Find the Times’ coverage of the Lawrence City Commission and Lawrence school board elections on this page.
You can get back to this page and find all the info you need by visiting this link, lawrencekstimes.com/election-2021.
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Key voting dates:
• The deadline to register to vote is Tuesday, Oct. 12. (Visit ksvotes.org to learn more)
• Advance voting begins Wednesday, Oct. 13. You can request a ballot via ksvotes.org.
• The deadline to request an advance ballot to be mailed to you is Tuesday, Oct. 26.
• Polls are open from 7 a.m. to 7 p.m. on Election Day, Tuesday, Nov. 2.
Need help? Check out this awesome page of voting resources from the Lawrence Public Library.
We gave Lawrence school board candidates a chance to update their answers to our earlier questionnaire as they proceed to the general election on Nov. 2.
We gave Lawrence City Commission candidates a chance to update their answers to our earlier questionnaire as they proceed to the general election on Nov. 2.
Last update: Oct. 26
The Lawrence Times has aggregated information about candidate forums, and you can find all our coverage of past forums, plus links to recordings, on this page.
With her two sons in tow Tuesday night, Kay Emerson talked with fellow candidates and campaign workers at the Douglas County clerk’s office, discussing next steps. One thing’s for certain: She’ll wear white — a symbol of women’s suffrage — when she’s sworn in.
As final ballots were counted Tuesday night, it became clear that Amber Sellers was securely in third place to win a seat on the Lawrence City Commission.
Though two incumbents in Lawrence’s elected offices held onto their seats Tuesday evening, there will be a number of fresh faces serving once two new city commissioners and two new school board members are sworn in.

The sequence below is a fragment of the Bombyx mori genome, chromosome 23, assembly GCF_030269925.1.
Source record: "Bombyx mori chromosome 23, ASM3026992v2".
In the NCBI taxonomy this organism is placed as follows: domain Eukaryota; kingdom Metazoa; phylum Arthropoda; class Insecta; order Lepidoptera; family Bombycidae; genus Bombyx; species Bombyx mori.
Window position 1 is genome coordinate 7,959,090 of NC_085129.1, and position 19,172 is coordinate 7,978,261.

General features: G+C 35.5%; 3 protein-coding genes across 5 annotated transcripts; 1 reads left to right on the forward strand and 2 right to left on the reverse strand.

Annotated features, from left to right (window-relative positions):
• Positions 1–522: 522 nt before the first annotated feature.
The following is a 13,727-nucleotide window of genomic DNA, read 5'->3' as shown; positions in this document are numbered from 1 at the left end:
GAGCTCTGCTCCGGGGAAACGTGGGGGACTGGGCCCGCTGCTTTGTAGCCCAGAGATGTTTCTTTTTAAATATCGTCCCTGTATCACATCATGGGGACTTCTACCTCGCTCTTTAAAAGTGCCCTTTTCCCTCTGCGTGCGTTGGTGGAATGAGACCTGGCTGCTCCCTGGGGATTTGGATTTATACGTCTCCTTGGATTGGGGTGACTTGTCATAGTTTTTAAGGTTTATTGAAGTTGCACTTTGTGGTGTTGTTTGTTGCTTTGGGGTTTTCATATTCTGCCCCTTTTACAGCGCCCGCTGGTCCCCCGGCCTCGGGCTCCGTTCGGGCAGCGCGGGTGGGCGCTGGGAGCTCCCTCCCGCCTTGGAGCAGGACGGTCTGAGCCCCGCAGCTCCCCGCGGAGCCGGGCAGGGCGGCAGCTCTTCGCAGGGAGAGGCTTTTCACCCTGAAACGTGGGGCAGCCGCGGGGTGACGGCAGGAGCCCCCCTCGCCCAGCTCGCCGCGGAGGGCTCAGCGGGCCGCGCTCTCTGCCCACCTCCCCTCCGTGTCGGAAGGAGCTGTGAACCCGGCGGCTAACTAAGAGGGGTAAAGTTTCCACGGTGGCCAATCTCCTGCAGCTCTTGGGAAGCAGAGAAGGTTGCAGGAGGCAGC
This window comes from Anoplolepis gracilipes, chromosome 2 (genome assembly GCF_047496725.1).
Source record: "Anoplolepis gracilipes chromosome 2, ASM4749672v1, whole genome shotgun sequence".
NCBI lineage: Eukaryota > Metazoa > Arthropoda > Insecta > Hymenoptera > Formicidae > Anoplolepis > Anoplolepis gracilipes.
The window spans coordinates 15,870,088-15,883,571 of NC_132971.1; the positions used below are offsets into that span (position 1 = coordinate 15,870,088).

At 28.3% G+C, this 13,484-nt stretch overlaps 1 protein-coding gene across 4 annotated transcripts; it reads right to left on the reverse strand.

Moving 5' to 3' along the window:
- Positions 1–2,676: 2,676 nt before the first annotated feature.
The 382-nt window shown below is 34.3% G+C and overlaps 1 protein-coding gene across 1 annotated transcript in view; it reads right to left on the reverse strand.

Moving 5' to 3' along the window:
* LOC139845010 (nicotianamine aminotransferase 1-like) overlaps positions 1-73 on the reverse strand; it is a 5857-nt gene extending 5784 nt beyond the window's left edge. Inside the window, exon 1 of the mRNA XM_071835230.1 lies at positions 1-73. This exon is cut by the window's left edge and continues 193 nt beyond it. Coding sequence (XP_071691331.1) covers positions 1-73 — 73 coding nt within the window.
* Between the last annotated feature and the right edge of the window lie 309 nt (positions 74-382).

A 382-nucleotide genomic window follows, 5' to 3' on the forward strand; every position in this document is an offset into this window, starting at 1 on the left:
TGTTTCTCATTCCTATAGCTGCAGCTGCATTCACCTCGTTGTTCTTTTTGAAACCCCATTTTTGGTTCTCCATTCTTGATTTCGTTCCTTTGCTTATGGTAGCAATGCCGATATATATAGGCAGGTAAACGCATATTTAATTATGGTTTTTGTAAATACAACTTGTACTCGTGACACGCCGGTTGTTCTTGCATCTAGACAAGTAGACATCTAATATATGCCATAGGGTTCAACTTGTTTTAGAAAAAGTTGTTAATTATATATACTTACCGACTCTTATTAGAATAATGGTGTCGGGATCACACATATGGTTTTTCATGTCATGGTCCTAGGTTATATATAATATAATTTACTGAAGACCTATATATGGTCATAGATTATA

Today, the voters of Lawrence will elect three city commissioners and three school board members.
In between questions about economic issues in Lawrence, such as childcare, local purchasing policy, and the Downtown Master Plan, City Commission candidates explained what role they thought the commission should have in the business community in Wednesday’s forum, hosted by The Chamber of Lawrence.
Candidates for Lawrence school board defined their perceived roles in public education advocacy, budgeting, COVID-19 safety protocols, hiring, wage increases and grading the superintendent during the teachers union forum on Saturday.
A quick guide to why Lawrence city elections matter, how to register to vote fast, how to vote from your couch on your own time, and more. Tuesday, Oct. 12 is the deadline to register.
Lawrence City Commission candidates shared their ideas to make Lawrence more “climate resilient” during Thursday’s Douglas County Democrat forum.
The moderator of the Douglas County Democrats’ school board forum Wednesday asked the candidates to name the greatest successes and struggles in the district’s adaptations to the pandemic, and what values would guide their decision-making about safety policies.
The Lawrence community can tune in this week to hear more from Lawrence City Commission and school board candidates through two upcoming virtual forums sponsored by the Douglas County Democrats.
Although candidates for Lawrence City Commission agreed that arts assets are a crucial part of the community’s culture, their attitudes toward what more stable funding for the arts would look like differed at the Arts, Culture & Creative Industries forum on Saturday.
A forum Saturday will ask the six candidates for Lawrence City Commission to answer questions about how they value local arts and cultural organizations and businesses.